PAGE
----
In what will doubtless be the social event of the season, Mrs. Alva Alistair is unveiling her home, Ochre Point, to guests on the evening of July 4. A select few of the storied Four Hundred will attend a black tie soiree, but Mrs. Alistair has kindly agreed to open the grounds of her magnificent new mansion to the public.
Stories abound as to the wonders contained within. There are unconfirmed rumors of solid gold plumbing, a tile mosaic lifted from the archaeological digs at Herculaneum, and a Venetian canal running through the rear lawn.
Meanwhile, next door, Mrs. O.H.P. Bullock has not released any details of her new home–which is almost in sight of Mrs. Alistair’s–nor has she sent any invitations. When asked if she plans on hosting an event, Mrs. Bullock replied, “If anybody over at Alva’s wants to drop by on the 4th, why, they’re welcome.”
Guess who may come knocking?
The night of July 4, 1908 would, in some ways, never end. It became a kind of metaphysical apex of the American id, or, in post-Freudian terms, the American Dream. On July 4, 1908 New York harbor was crowded with every kind of craft, but the largest were the immigrant liners hovering off Ellis Island. For one night their human cargo was celebrated. Hunkies, coolies, dagoes and wops gazed at the glittering harbor and thought, for the last time, that they were welcome. In the New York Yacht Club, J.P. Morgan proposed a toast to the man at his left, Andrew Carnegie, and right, John D. Rockefeller. They all wore laurel crowns. Americans were rich, fat, and patriotic. And so the fireworks over New York, like a prolonged ejaculation (to return to Freud) would never be allowed to end. If the band stopped playing, if Theodore Roosevelt left office, if the night ever ended then it meant something was fundamentally wrong with the whole enterprise. War, famine, disease, and revolution would follow.
Meanwhile, at the epicenter of the Dream some two hundred miles north, preparations went on. There were towering jungles of hothouse flowers, jeroboams of champagne, pillars of confectionary brought by Fall River Line steamers from patisseries on Madison Avenue. Auguste Escoffier designed the menu, Cesar Ritz supervised the staff, and Louis Comfort Tiffany commissioned hundreds of pocket-watch sized porcelain miniatures with Ochre Point on one side and the date on the other, ringed with flags. Mrs. Alva Alistair stood in the foyer in an opal Poiret gown, her hair gloriously upswept into a chignon.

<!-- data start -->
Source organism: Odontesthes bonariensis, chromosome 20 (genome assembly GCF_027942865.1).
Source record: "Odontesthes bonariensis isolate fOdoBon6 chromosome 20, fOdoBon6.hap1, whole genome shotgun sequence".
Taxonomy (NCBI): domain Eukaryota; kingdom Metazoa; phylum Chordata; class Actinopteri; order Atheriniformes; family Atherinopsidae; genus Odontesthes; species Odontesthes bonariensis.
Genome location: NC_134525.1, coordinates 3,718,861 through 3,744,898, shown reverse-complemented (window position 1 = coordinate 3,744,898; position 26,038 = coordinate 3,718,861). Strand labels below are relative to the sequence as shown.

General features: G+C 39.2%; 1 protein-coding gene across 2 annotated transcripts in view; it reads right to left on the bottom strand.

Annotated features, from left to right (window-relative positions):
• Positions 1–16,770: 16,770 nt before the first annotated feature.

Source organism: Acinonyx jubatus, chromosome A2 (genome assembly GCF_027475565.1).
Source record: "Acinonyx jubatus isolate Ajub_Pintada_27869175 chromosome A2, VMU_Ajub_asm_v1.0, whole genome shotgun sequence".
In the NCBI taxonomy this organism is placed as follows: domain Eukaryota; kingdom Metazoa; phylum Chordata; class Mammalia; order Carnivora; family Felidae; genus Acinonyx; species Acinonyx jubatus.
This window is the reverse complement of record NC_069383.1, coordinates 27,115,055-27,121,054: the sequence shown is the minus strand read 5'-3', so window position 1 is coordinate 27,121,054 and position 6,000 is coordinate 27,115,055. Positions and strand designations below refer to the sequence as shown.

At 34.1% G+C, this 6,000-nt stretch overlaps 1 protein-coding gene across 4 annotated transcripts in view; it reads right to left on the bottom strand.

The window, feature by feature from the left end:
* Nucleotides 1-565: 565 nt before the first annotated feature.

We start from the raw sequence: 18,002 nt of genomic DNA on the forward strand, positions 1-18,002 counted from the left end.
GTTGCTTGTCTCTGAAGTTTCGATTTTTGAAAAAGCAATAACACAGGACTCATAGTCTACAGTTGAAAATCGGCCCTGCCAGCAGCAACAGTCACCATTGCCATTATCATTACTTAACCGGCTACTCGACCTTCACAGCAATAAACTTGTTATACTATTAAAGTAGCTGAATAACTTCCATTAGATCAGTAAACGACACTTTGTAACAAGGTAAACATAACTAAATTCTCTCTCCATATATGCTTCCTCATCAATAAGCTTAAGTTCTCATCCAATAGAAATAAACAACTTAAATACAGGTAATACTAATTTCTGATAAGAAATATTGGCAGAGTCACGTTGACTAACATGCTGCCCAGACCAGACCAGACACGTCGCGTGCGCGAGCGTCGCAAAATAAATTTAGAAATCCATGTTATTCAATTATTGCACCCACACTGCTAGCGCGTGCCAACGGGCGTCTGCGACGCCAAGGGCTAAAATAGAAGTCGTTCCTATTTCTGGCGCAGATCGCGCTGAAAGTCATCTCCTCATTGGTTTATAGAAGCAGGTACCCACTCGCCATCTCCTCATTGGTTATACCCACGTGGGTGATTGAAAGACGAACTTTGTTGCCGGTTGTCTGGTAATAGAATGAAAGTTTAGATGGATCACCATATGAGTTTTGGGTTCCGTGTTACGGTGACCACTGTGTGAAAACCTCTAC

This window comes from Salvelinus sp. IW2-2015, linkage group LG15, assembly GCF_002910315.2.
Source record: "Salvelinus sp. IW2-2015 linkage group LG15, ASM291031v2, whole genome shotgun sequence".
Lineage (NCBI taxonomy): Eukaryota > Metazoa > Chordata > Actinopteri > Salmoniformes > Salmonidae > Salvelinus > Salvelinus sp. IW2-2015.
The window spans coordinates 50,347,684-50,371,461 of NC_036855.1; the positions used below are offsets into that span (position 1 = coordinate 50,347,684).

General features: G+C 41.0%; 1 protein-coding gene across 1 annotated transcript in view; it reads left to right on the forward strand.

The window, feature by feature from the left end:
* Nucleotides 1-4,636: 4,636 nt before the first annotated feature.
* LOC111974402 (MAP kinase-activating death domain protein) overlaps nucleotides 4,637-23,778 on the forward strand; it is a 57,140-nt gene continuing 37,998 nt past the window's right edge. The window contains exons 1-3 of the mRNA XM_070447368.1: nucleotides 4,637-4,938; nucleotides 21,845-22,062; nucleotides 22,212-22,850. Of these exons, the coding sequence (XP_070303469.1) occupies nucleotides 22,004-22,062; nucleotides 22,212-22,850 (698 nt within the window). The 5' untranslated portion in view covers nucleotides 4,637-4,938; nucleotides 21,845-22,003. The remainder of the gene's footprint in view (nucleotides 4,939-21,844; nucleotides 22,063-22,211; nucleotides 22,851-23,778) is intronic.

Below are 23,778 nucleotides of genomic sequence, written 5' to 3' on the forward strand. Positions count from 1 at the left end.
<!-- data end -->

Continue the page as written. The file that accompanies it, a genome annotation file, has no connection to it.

“You look radiant, my dear,” said Edwin. He, in black tie and tails, hovered at her stern like a favored courtier.
It was almost eight o’clock. The walls and hedges were gone, and a great canvas curtain hung over Ochre Point, lit by acetylene lamps. The gardens were open and already full. There was indeed a lagoon, complete with carved bridges and lanterns and decorative islands after the fashion of Frederick Law Olmsted, but it was not Venetian. It was gloriously Oriental. Instead of gondolas, miniature junks with crimson sails moved over koi-filled ponds. The teahouse, Mrs. Alistair’s famous erection, now marked the eastern end of a concourse leading through three imperial dynasties and ending with a bandstand cunningly disguised as a shrine.
“Magnificent,” said the critic from the New York Times. But his eye strayed over to the bare wooden wall beyond the sculptured hedges.
There was neither light nor sound from the Bullock property. Guests in Alva’s gardens glanced over at it, nonetheless. Under the thrum of the revelers, beating out of sync with the ragtime rhythm of the band, they could sometimes hear a muffled thwack.